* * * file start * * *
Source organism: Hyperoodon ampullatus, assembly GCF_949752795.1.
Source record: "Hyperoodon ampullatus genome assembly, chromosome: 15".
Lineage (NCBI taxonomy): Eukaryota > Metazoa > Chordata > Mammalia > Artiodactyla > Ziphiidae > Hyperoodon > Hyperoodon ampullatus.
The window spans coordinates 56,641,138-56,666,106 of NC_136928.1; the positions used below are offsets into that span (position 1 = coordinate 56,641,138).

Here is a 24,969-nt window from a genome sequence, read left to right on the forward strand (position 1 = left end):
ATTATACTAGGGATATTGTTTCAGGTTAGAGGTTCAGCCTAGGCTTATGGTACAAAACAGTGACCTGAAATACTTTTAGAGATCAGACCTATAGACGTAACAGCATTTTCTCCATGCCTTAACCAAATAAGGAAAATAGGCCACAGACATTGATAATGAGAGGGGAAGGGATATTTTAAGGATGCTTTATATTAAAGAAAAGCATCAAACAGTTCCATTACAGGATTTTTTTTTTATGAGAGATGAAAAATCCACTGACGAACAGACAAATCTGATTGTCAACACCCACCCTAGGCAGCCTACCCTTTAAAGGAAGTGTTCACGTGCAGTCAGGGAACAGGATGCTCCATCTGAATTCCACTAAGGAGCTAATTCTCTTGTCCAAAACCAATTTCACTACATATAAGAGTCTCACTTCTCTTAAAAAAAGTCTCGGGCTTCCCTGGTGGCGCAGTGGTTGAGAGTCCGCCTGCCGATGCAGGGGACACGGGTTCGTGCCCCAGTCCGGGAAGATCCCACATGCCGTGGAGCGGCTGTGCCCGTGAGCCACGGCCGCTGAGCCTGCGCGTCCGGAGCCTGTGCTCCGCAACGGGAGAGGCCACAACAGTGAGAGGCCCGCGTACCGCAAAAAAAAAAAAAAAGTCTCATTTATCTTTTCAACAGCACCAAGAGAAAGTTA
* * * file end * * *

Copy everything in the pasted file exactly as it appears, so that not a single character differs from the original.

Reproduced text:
Source organism: Hyperoodon ampullatus, assembly GCF_949752795.1.
Source record: "Hyperoodon ampullatus genome assembly, chromosome: 15".
Lineage (NCBI taxonomy): Eukaryota > Metazoa > Chordata > Mammalia > Artiodactyla > Ziphiidae > Hyperoodon > Hyperoodon ampullatus.
The window spans coordinates 56,641,138-56,666,106 of NC_136928.1; the positions used below are offsets into that span (position 1 = coordinate 56,641,138).

Here is a 24,969-nt window from a genome sequence, read left to right on the forward strand (position 1 = left end):
ATTATACTAGGGATATTGTTTCAGGTTAGAGGTTCAGCCTAGGCTTATGGTACAAAACAGTGACCTGAAATACTTTTAGAGATCAGACCTATAGACGTAACAGCATTTTCTCCATGCCTTAACCAAATAAGGAAAATAGGCCACAGACATTGATAATGAGAGGGGAAGGGATATTTTAAGGATGCTTTATATTAAAGAAAAGCATCAAACAGTTCCATTACAGGATTTTTTTTTTATGAGAGATGAAAAATCCACTGACGAACAGACAAATCTGATTGTCAACACCCACCCTAGGCAGCCTACCCTTTAAAGGAAGTGTTCACGTGCAGTCAGGGAACAGGATGCTCCATCTGAATTCCACTAAGGAGCTAATTCTCTTGTCCAAAACCAATTTCACTACATATAAGAGTCTCACTTCTCTTAAAAAAAGTCTCGGGCTTCCCTGGTGGCGCAGTGGTTGAGAGTCCGCCTGCCGATGCAGGGGACACGGGTTCGTGCCCCAGTCCGGGAAGATCCCACATGCCGTGGAGCGGCTGTGCCCGTGAGCCACGGCCGCTGAGCCTGCGCGTCCGGAGCCTGTGCTCCGCAACGGGAGAGGCCACAACAGTGAGAGGCCCGCGTACCGCAAAAAAAAAAAAAAAGTCTCATTTATCTTTTCAACAGCACCAAGAGAAAGTTA